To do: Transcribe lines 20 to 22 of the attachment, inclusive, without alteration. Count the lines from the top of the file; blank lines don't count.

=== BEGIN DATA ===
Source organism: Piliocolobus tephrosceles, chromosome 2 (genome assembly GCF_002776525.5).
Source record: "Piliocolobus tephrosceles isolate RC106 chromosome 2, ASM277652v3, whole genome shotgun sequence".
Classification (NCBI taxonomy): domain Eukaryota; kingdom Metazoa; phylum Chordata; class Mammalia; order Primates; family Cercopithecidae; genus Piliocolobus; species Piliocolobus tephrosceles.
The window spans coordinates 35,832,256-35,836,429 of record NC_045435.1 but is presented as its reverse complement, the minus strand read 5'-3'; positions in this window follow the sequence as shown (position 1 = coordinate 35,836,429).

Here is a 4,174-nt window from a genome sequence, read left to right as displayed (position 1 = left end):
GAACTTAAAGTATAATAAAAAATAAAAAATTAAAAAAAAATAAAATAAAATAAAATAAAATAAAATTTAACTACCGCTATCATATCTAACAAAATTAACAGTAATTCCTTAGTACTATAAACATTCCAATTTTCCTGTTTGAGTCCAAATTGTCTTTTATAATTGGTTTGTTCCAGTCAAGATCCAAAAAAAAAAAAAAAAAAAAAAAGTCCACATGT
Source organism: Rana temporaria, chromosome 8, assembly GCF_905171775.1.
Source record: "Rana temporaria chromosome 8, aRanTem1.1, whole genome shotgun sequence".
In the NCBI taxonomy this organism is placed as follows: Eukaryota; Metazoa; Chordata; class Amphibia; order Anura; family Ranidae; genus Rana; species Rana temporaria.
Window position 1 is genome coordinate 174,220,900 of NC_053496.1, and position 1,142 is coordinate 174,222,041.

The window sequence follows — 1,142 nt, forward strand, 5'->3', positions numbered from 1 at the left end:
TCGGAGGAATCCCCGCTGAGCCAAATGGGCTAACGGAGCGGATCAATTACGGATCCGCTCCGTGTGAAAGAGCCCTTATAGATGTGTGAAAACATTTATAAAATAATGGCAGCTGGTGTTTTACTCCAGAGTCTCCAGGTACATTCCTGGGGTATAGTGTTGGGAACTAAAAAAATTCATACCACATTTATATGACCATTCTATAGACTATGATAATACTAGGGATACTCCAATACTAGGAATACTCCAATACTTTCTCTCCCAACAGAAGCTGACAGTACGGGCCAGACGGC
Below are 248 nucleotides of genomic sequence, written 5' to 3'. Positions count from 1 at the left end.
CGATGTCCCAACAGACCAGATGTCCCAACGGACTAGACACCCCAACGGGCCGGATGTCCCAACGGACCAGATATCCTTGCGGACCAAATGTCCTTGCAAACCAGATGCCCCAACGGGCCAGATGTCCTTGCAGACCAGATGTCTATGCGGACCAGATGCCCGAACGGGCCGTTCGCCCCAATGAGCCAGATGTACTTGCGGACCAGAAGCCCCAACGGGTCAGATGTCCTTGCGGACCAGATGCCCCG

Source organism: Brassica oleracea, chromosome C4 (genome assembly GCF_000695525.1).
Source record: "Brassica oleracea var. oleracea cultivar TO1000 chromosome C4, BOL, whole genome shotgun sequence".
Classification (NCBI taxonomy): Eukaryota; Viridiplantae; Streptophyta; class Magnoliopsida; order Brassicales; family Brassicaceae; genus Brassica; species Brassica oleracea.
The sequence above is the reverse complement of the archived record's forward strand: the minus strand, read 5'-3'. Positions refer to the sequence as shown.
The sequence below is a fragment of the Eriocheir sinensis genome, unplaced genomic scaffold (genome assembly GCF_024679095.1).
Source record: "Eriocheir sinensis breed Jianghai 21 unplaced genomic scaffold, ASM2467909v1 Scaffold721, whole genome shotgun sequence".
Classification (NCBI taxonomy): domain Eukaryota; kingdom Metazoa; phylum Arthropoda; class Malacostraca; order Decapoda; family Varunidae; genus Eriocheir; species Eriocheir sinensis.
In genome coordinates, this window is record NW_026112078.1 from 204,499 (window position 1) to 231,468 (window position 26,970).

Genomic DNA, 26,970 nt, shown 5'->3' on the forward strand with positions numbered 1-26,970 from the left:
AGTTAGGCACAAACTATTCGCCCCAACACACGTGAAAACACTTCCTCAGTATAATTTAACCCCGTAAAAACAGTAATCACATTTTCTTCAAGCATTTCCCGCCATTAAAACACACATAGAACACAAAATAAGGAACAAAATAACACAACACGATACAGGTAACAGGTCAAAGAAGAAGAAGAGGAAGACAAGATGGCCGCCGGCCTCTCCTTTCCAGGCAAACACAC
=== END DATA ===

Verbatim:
Source record: "Eriocheir sinensis breed Jianghai 21 unplaced genomic scaffold, ASM2467909v1 Scaffold721, whole genome shotgun sequence".
Classification (NCBI taxonomy): domain Eukaryota; kingdom Metazoa; phylum Arthropoda; class Malacostraca; order Decapoda; family Varunidae; genus Eriocheir; species Eriocheir sinensis.
In genome coordinates, this window is record NW_026112078.1 from 204,499 (window position 1) to 231,468 (window position 26,970).